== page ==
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Slow [Demand] of IPv6

Our IPv6 implementation plan was mentioned in Circle ID ( http://www.circleid.com/posts/20090309_slow_mainstreaming_of_ipv6/) yesterday. We’re proud to report that there is some progress on rolling out IPv6 but it’s just that so few people care.

We’ve been working on IPv6 for at least a few years. Last year was the first year that we turned up any IPv6 to public facing services. While you can use our Custom DNS service with IPv6, I cannot say that we have had overwhelming demand for it. “Connect my IPv6 to the Internet” is what we typically hear. The joke shows that users just exposed to IPv6 think of IPv6 as a more difficult Internet to manage. Have you seen reverse DNS entries in IPv6?

Until the choice of IPv6 versus IPv4 is made on behalf of users, the choice will always be IPv4. It’s more familiar, easier, and it just plain works. Getting someone to choose IPv6 over IPv4 is fighting the success and network effect of IPv4.

There are a number of challenges we have come up against. One is on routing. You can also see our IPv6 announcements in the CIDR Report for 33517. This little victory underscores the difficulty RIRs have with the concept of anycast. Specifically that routing policy and allocation policy are evaluated in two black boxes. (And no, we will not suggest a change to the mailing list.)

Another is how recursive DNS resolvers respond to queries when there is IPv4 or IPv6 transit and whether a client queries with AAAA or A. This has caused a load of AAAA queries that often outnumbers the number of A requests. How this behavior will shake out as more user IPv6 transit becomes available will be interesting to watch.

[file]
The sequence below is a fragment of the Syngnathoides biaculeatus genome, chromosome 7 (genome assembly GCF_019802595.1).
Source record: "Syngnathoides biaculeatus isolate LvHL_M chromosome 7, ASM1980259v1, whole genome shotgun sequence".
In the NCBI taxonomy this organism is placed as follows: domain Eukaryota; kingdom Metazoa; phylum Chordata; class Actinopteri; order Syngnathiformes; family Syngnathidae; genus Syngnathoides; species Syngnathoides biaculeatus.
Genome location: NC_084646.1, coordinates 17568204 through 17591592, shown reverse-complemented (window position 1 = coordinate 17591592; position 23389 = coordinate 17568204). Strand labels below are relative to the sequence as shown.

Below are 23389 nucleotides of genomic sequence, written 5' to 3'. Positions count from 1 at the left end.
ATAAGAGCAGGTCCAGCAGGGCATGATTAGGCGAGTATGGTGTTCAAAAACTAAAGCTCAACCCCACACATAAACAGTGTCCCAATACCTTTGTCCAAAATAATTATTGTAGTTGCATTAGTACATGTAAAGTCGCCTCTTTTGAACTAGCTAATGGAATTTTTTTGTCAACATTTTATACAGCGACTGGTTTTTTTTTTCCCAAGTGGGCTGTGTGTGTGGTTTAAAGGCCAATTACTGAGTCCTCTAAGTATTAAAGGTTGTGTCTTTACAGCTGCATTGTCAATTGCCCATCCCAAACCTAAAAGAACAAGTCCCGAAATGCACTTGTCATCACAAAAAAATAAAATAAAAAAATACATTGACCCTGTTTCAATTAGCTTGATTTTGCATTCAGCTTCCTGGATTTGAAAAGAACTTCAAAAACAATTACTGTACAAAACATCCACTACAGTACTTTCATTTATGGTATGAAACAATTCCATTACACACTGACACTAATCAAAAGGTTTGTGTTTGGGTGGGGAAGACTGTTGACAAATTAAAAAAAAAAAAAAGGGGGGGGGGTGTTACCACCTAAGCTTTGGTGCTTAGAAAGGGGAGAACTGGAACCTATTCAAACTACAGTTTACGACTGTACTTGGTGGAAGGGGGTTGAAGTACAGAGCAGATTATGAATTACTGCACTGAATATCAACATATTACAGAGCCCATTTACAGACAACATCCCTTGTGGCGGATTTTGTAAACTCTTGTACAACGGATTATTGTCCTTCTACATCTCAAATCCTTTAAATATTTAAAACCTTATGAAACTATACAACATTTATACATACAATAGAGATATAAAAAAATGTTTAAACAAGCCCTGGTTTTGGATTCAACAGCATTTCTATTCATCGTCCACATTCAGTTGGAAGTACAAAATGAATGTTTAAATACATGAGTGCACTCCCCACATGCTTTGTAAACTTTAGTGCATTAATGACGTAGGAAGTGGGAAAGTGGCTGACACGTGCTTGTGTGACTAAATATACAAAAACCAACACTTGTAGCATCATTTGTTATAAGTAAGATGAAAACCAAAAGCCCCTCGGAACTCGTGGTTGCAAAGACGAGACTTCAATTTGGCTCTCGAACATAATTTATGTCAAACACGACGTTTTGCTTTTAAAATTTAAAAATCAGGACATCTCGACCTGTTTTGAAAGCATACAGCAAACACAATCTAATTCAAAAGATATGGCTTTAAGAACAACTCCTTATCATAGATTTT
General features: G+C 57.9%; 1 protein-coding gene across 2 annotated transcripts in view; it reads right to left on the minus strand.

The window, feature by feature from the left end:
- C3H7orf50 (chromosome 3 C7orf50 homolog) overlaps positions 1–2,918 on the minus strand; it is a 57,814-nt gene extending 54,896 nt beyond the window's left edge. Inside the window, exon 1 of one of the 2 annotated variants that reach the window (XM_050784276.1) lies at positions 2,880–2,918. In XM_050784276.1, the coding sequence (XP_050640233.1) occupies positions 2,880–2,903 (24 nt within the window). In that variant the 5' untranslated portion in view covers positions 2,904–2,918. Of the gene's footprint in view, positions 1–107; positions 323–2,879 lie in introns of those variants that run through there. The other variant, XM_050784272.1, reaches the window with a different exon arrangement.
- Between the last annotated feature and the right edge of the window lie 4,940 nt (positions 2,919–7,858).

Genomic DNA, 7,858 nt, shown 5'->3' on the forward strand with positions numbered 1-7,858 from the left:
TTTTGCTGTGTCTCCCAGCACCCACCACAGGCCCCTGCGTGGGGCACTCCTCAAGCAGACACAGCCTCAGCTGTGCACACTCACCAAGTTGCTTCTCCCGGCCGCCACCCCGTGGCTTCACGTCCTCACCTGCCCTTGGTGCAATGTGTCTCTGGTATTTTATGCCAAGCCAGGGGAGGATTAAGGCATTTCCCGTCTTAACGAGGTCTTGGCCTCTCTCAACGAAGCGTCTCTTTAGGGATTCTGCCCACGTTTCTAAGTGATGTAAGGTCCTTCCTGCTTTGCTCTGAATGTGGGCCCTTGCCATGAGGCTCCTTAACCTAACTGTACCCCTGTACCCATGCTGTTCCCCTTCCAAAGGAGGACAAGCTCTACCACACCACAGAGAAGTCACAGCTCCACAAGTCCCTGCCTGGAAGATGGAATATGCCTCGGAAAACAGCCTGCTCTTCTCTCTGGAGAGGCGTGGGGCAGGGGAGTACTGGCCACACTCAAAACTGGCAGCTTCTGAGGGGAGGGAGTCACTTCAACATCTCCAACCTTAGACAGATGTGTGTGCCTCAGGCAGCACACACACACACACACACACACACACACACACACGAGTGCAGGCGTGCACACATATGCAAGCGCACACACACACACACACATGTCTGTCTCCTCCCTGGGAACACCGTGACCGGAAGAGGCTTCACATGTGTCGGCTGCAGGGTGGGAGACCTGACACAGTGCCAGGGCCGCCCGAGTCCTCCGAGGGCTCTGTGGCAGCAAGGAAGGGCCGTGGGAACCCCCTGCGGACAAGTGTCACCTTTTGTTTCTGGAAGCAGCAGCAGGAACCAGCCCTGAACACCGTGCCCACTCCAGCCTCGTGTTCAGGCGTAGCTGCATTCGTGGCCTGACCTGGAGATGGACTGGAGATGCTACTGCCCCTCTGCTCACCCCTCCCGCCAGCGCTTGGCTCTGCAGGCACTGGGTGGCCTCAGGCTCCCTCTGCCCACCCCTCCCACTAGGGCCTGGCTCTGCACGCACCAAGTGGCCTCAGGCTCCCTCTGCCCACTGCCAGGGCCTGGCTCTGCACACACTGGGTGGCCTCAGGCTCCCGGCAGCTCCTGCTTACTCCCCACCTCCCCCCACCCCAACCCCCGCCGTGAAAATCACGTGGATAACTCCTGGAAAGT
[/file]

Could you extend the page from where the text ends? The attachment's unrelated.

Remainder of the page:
Another is how IPv6 nameservers have to be added to EVERY single registry. I understand that it’s good practice to only allow valid nameservers but it’s still a pain when we’re turning up domains in every ccTLD (just did .fi or .de. recently). It reminds us of the pre-activation woos we had to go through. According to the RFCs, you are not to answer authoritatively for a zone unless it was delegated to you. Well, some registries would not create a lame delegation by adding the NS entries before a nameserver was authoritative – creating a chicken/egg problem. In the grand scheme of things, lame delegations are probably worse but it was still another process to investigate with various registries.

There is still a long way to go but it’s getting there.


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